This is the story of my father. I want you, the organization that voices human rights atrocities to unveil the crimes committed by Zarad and his boss, Gulbaddin. I want the world community to put on trial Zardad and many other commanders who misused their power and killed thousands of innocent people"
POLITICAL BIOGRAPHY OF ZARDAD
Zardad was born in Hesark, a very backward and undeveloped village adjacent to Pakistan border. His father was among the elders of the village and it was the policy of Pakistan government at that time to keep good relations with the heads of the villages.
Zardad was given the nickname of "Zardoray" and "Zarak" and had an unusual personality.
With the beginning of the Soviet occupation, Zardad, on the order of foreign masters of his father, was appointed for disturbing the border areas by creating a band of thieves and robbers. After migrating to Pakistan, his family lived in "Kacha Gari" camp in Peshawar. All the members of the family were under the suspected by everyone the camp for robbery, child kidnapping and other unlikely actions.
Afterwards, Zardad was introduced to Gulbaddin and appointed to one of the important branches of his party. The more Gulbaddin showed willingness and enthusiasm to giving money to Zardad, the more Zardad was ready to accept any command given to him.
Zardad, who had been totally unknown, became famous thanks to his robbery, killing, kidnappings, and close friendship and collaboration with Gulbaddin Hekmatyar, the leader of the Hezb-e-Islami. As BBC radio reported about his crimes, everyone came to know him and in a flash he became famous (read infamous!).
At the time when Zardad's crimes were at their peak, he was called "The great" and "Shiekh Sahib" among his family and closed ones, while the people called him "Feroun" (Pharaoh) and "Shadad".
Before the unity of Rabbani-Gulbuddin, one of the men of Zardad explained his grief as follows:
When the Taliban were about to take over, the mercilessness and wildness of Zardad reached their peak. He robbed even more travelers and teased, arrested and tortured as many people as he could. There are two rumors regarding the reason for this:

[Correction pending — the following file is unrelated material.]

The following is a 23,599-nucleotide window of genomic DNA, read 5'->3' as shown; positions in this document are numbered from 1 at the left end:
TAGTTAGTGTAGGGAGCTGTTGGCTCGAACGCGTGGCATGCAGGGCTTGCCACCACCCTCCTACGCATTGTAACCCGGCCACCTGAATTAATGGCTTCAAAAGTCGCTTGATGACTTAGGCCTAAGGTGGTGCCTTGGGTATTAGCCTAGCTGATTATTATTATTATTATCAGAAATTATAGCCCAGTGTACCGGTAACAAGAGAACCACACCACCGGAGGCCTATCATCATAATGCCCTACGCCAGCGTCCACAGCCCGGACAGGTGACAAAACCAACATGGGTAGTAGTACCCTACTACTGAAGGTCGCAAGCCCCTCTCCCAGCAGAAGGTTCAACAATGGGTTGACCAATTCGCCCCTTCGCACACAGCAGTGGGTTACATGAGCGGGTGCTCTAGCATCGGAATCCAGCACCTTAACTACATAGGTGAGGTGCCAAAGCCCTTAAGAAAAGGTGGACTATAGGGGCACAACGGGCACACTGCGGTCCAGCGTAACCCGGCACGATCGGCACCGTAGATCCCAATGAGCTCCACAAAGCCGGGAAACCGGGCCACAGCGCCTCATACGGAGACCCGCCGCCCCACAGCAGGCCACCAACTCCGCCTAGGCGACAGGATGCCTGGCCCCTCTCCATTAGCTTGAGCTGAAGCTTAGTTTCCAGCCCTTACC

1- Some people say that Zardad was told that he should not resist, and therefore he wanted to make use of this opportunity and earn as much as he could.
2- Others are of the opinion that, similar to Fazl-e-Haq Mujahid, Haji Zaman etc, Zardad was ordered to tease, terrorize and loot people as much as possible in order to provide an opportunity for the Taliban.
During his reign, Zardad provided a part of the military supplies of Hezb-e-Islami through his "highway custom duty". He sent his prisoners to Charh Asiab, the center of Hezb-e-Islami. He sent the intellectuals to Chahr Asiab after the process of their political recognition, where they were hanged to death. Zardad sent gifts such as grapes and apples from Kohdaman (a place famous for its grapes and apples), lambs from Bameeyan, etc. to the leader of Hezb-e-Islami. During the bad times, Zardad along with his armed "dogs" were appointed as the bodyguards of Gulbaddin. Therefore, the responsibility of all the crimes committed by Zardad do not only depend upon Zardad himself and his armed men.
Zardad was a brick of the Hezb-e-Islami, and it is this party and its leader Gulbaddin Hekmatyar who should be answerable to all his crimes and brutalities.
Click on the photo to see its larger one and caption.
This check post in Sarobi district of Kabul was of a brutal commander of Hezb-e-Islami of Gulbuddin Hekmatyar called Zardad who is now living in the UK. During years 1992-96 he was busy robbing and torturing people who were passing Kabul-Jalalabad highway. Commander Zardad had kept a "human dog" - a half-savage man who was kept here in an underground cave.